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​Paramedic allegedly failed to properly treat newborn baby

By WBCaroline  |  Posted: August 12, 2014


A retired paramedic is alleged to have failed to have given proper treatment to a newborn baby with breathing difficulties and didn’t seek urgent assistance to resuscitate it.

Robert Toney, was working for South Western Ambulance Service NHS Foundation Trust (SWASFT) at the time of the incident, will face three charges at a Conduct and Competence Committee hearing in relation to the care of the newborn baby.

This is the second occasion the former paramedic has faced a tribunal – in 2011 Mr Toney was cleared of failing to provide potentially lifesaving treatment for a seven-week-old baby who later died in hospital.

The latest charges relate to an incident on March 5 last year.

It is alleged Mr Toney failed to deliver ventilations to the baby promptly, oxygenate the baby promptly or deliver a warming process to the baby.

He is also charged with failing to act in an urgent manner in relation to a time critical patient, advise the Clinical Hub that the baby was suffering breathing difficulties and request the supporting crew bring resuscitation equipment.

The Health and Care Professions Council hearing will be held between Monday, August 18 and Friday, August 22 in London.

SWAS launched an investigation after ambulance crew raised concerns about whether Mr Toney had followed Trust guidelines.

Mr Toney was only able to work under direct clinical supervision while the investigation took place, and has since retired.

South Western Ambulance Service Deputy Clinical Director, Adrian South said: “During his employment with SWASFT, Robert Toney attended an emergency call to a baby who had just been born in the Plymouth area in March 2013, whilst crewing a rapid-response vehicle.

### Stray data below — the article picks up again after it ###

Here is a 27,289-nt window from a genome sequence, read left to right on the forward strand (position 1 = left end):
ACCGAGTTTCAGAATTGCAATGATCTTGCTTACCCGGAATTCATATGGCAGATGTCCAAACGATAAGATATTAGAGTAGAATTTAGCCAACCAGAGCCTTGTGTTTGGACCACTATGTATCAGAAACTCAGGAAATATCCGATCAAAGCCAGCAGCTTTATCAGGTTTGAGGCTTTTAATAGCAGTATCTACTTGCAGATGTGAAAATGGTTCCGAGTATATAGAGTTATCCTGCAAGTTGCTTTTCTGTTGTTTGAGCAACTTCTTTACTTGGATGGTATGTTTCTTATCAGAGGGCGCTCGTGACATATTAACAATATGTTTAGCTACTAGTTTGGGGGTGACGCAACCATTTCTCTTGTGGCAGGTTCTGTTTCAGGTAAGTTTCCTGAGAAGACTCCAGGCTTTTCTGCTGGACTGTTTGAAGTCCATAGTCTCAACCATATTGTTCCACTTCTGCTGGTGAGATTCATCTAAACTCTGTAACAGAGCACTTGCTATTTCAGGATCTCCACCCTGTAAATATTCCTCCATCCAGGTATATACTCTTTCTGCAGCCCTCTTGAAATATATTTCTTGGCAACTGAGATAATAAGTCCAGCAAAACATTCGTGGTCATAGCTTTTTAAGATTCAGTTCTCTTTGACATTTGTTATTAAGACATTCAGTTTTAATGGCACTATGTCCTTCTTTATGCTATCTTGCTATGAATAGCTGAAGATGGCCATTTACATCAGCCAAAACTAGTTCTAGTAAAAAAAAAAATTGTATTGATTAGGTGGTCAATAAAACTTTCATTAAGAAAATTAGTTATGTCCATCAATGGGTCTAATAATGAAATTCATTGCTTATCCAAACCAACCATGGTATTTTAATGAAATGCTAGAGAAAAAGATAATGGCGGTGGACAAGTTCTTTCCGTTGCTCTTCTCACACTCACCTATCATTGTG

“He was rapidly backed up within five minutes of arrival, by an emergency ambulance. Following the incident, the ambulance crew raised some concerns around whether trust guidelines had been fully followed.

“The trust immediately initiated an investigation and Mr Toney was only able to work under direct clinical supervision whilst the investigation concluded, which is the standard approach during investigations into clinical issues.

“Following the investigation the Trust made changes to the storage and accessibility of paediatric equipment on our vehicles.

“While no such incident had ever previously occurred, as a result of this case, the Trust placed a third resuscitator in the maternity bag of every emergency vehicle across the South West to ensure that, in future, one would always immediately available in the case of a birth.

“Mr Toney was later managed through the Trust’s capability process and has since retired.

“SWASFT works tirelessly to ensure that every patient receives the highest level of care - a level which we would want our friends and family to receive.

“Where issues are identified, they are managed according to our robust governance processes.”

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